Singer 306K C1961
Hello Dear Friends and Readers,
I just can’t tell you how delighted I was when two of my children texted me to say that my daughter had found a sewing machine on the side of the road when she had gone to visit number one son!
They had reverted to their childhood in a way and we’re busy “playing” with it. Cheap entertainment!!! It still had a box of attachments too.
On initial inspection the machine looked to be in quite nice condition. The duco was still shiny and undamaged.
Time has passed now, and my son has said he wants to move it, so we are spending the day looking into the machine.
The Singer 306K is one of 50000 machines made on the 6th of February 1961 (Courtesy ISMACS)
As you can see, the number is under the machine rather than on the right front as with many of the older Singers.
It is an early Zig Zag machine.
In the case of this machine, the belt was missing. My son ordered a new belt and fitted it. He also fixed the foot pedal as it was jammed in the on position.
As it turned out, this machine had quite a few problems.
Next I gave it a thorough oiling. Now it was time to see if it would sew. Well… wouldn’t you know it, it wanted to sew backwards. It would barely go forwards at all. There seemed to be only reverse. It all appeared rather perplexing. We went over everything. Eventually my son said it seemed to be related to the stitch length lever.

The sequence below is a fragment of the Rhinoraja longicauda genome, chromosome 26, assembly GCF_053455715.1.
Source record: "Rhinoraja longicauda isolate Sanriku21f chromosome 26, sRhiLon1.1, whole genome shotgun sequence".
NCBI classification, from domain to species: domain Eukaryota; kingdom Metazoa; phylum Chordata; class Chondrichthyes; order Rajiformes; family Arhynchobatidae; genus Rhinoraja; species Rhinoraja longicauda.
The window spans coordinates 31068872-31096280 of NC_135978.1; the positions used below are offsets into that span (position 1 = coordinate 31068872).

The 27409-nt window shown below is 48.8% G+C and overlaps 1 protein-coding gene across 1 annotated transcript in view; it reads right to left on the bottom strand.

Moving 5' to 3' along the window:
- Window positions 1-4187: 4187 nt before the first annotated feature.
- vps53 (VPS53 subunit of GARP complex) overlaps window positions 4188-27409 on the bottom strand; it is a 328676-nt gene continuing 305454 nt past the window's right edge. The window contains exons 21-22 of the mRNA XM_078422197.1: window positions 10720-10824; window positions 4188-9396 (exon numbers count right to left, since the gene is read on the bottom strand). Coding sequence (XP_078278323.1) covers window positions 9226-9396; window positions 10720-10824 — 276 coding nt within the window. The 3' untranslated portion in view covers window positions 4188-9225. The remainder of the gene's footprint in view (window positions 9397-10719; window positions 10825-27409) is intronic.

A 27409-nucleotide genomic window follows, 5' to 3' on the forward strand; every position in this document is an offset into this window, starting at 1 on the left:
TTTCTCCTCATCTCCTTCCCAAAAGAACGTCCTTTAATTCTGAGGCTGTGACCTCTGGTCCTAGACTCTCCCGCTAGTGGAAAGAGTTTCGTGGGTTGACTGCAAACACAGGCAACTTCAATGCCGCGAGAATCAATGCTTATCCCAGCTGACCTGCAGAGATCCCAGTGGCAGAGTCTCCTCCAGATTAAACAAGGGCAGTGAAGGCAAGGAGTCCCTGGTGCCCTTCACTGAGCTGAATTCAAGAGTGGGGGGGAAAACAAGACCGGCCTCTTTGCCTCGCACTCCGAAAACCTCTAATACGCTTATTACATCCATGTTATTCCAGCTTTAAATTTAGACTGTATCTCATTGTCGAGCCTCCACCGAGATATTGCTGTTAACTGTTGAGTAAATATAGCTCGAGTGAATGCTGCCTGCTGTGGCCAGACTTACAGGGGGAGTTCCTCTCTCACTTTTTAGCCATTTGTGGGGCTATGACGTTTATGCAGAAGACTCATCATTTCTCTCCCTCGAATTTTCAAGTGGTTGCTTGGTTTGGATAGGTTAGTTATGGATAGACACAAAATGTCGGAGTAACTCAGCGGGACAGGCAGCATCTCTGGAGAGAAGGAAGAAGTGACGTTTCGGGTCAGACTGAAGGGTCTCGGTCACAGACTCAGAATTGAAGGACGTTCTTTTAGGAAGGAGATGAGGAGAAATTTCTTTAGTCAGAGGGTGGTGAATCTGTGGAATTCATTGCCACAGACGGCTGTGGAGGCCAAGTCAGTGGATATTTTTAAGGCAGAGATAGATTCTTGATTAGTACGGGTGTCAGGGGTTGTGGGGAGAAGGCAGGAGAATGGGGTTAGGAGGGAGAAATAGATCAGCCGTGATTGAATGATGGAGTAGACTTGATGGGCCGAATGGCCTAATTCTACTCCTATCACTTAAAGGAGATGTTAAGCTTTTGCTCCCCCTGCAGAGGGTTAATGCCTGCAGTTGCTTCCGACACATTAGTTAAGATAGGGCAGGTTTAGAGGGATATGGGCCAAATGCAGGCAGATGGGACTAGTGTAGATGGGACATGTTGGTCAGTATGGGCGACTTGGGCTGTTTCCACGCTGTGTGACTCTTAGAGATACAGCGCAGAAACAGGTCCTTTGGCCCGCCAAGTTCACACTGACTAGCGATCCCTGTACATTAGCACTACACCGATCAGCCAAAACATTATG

He very carefully loosened the screws that held it in place. He removed the lever and blow me down it was quite bent. I would not have picked that! That was not evident from the outside. I guess someone had become rather frustrated with this machine. That could have been why it was on the street!! Either that, or it had had some sort of accident.
How it became bent is anyone’s guess. I had begun to think it was unsalvagable. The lever is a heavy steel pin. My son managed to straighten it. We put it back into the 306K machine and now came the test? Could it sew?
Unfortunately, the problems were not all solved.
Accessing the bobbin is achieved by tilting th machine up. A bit like lifting the bonnet on a car. There is a latch to hold it in place.
The bobbin could not be removed from the bobbin case. Now this was frustrating. I suspected that maybe it had been damaged by the needle. Sure enough, on closer inspection, I could see a slight divet in the bobbin case which looked to be from a needle being forced into the wrong place. I gather that this may have resulted from using the wrong needle for this machine. Check out this site for further information.
Now with some brut leverage, the bobbin was expelled from the case. The bobbin reminded me of the one from my Singer 31K20,
which is a bigger bobbin and very useful for free motion quilting as it takes a lot of thread. We used some fine sandpaper to rub off the offending burr on the inside of the bobbin case. Now the bobbin went in and out effortlessly as it should do.
I filled the bobbin with fresh cotton, and threaded the machine.
After some adjustments to the tension assembly with the help of Ray Elkins from the Sew Purty Workshops…..we were on the way! Thanks Ray!
Just beautiful! Stitching like a dream! I think it was worth the trouble.
I got straight into some small sewing projects.😊
A dust cover for headphones.
and a Little Flower Bag Little Flower Bag and Tutorial
It would appear that there are some negative reviews on line about this machine, but after some TLC she is sewing very well! A rather fine looking machine, don’t you think?
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